I will be starting the New Year with a few fishing goals regarding species that I have not yet caught and PBs that I would love to improve on.
The Summer species are well and truly settled in the river system. There have been constant reports of good mangrove jacks coming in, including some impressive stories of huge bust-offs and near-misses. I suppose these are the trips that keep us coming back for more.
Later this month I really get serious about fishing the Tweed. The silly season is over and there will be a major decrease in the pressure put on the system.
I enjoy grabbing a few rods in the late evening after work and heading out on the river. The intense heat of the day has dissipated and I often don’t see another boat on the water.
Unfortunately night fishing does have its hazards and floating debris is a major one. I try to keep the speed down when traversing the river at night. I learnt a lesson a few years ago when my prop came off second-best after I drove into a partly submerged tree. So try to be careful if you head out at night.
The Tweed has been fishing extremely well for whiting and should continue so throughout the Summer. Some of my mates had such good sessions in December that they left the fish chewing their heads off once they had enough for a feed.
The usual baits have been producing with the ever-reliable yabby being the most popular. The sand flats opposite the Fingal boat ramp and above the Piggery have been getting a flogging but are still managing to produce quality fish. Up-river around Condong and even as far up as Murwillumbah there have been good numbers of whiting as well.
I prefer fishing up the Murwillumbah end because the boat traffic seems to be significantly less and I don’t enjoy being buzzed by skiers and PWC louts every five minutes when I am out soaking a bait.
The mouth of the Tweed around the Jack Evans Harbour has been producing the odd rat king as well as hordes of GTs and bigeye trevally. The kings were not very easy to land because of all the rocky structure but it was still good fun trying to get them out.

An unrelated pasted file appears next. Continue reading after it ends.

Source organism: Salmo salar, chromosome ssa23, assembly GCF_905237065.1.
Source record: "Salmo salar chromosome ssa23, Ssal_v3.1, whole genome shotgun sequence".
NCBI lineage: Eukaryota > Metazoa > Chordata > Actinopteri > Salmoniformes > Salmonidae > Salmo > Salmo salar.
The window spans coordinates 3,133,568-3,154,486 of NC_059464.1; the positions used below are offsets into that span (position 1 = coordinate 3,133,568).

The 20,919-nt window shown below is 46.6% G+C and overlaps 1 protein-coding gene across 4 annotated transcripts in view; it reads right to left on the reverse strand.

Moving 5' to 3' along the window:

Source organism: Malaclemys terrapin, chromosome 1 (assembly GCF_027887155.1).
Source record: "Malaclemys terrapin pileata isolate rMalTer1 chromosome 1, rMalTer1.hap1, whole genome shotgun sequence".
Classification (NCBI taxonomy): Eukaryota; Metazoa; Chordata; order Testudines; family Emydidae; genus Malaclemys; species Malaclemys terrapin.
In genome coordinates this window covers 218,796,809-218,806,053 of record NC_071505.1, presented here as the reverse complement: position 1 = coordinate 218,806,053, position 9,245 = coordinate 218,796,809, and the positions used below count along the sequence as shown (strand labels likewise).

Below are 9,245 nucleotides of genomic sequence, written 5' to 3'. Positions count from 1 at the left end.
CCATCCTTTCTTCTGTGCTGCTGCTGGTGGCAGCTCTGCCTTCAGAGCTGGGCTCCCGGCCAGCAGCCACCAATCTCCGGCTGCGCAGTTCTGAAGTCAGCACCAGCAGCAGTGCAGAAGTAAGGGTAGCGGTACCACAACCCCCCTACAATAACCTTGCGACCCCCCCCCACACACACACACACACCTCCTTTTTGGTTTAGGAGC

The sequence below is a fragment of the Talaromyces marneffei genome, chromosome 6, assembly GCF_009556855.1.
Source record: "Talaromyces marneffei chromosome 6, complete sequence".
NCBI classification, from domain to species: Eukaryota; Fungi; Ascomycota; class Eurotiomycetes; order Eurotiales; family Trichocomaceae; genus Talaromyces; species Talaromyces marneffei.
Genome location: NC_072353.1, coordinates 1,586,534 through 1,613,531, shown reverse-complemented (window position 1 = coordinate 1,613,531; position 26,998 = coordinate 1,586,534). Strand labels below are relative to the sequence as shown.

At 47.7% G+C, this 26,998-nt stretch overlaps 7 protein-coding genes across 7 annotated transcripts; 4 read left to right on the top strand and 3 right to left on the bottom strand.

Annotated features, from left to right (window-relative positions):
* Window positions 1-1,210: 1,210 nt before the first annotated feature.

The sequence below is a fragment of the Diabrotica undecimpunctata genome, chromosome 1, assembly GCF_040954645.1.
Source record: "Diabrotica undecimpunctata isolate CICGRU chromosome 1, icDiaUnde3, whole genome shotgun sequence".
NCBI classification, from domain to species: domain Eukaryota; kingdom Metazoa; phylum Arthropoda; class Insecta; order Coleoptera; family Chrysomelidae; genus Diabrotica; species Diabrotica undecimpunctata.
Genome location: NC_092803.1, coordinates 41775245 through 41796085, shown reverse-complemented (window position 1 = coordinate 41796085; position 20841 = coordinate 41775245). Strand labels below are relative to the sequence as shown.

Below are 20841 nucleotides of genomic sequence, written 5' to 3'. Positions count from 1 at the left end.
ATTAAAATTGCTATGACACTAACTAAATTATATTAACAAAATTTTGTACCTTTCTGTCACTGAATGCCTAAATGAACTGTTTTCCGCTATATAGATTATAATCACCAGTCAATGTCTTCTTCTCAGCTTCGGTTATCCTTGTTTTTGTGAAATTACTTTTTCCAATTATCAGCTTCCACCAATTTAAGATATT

The start of the run-in tide around sunrise or sunset seems to be the best time to target these fish with soft plastics or metal lures. Drifting live herring through this area will also be a good way to tangle with some of these sluggers.
The GTs have been around 1.5kg to 2.5kg and have been fairly manageable on light spin gear but the odd larger model has been showing up. These fights are normally short-lived with an unstoppable run ending in a bust-off.
The bridges are also excellent spots to hit in January as they always hold heaps of bait. As the old saying goes, ‘Where there’s bait there should be predators’.
A few herring can be jigged up pretty quickly around the pylons and sent straight back out alive. Early mornings and late afternoons are best because this is the prime time for the predators to be feeding. You can expect anything from a flathead to a jack when dropping down a livie.
If you are on a boat and heading under one of the bridges on the Tweed, always keep your eyes open for lines hanging off the bridge because they are very popular land-based venues, especially through the Summer.
This is the best month for marlin off the Tweed coast. We do get a few through the latter part of December but it’s January when they really make their presence felt. The majority of the fish are young blacks of 20kg to 30kg but there are also a few bigger fish so make sure that your gear is well serviced and up to scratch.
We usually start by towing a spread of skirted pushers around at 6 to 8 knots. We rig these with Gamakatsu SL 12 hooks because the finer gauge gives a better hook-up to strike ratio than the heavier hooks.
We troll for a while until we locate a decent bait school. If we don’t get a strike on the pushers working the bait, we stop and quickly jig up a few livies. They are rigged simply by hooking them lightly through the top jaw and sent straight back down into the bait school. If there are any blacks hanging around the bait they can’t resist the livies.
You often hook decent by-catch by doing this including cobia, mackerel, wahoo or tuna.Reads: 419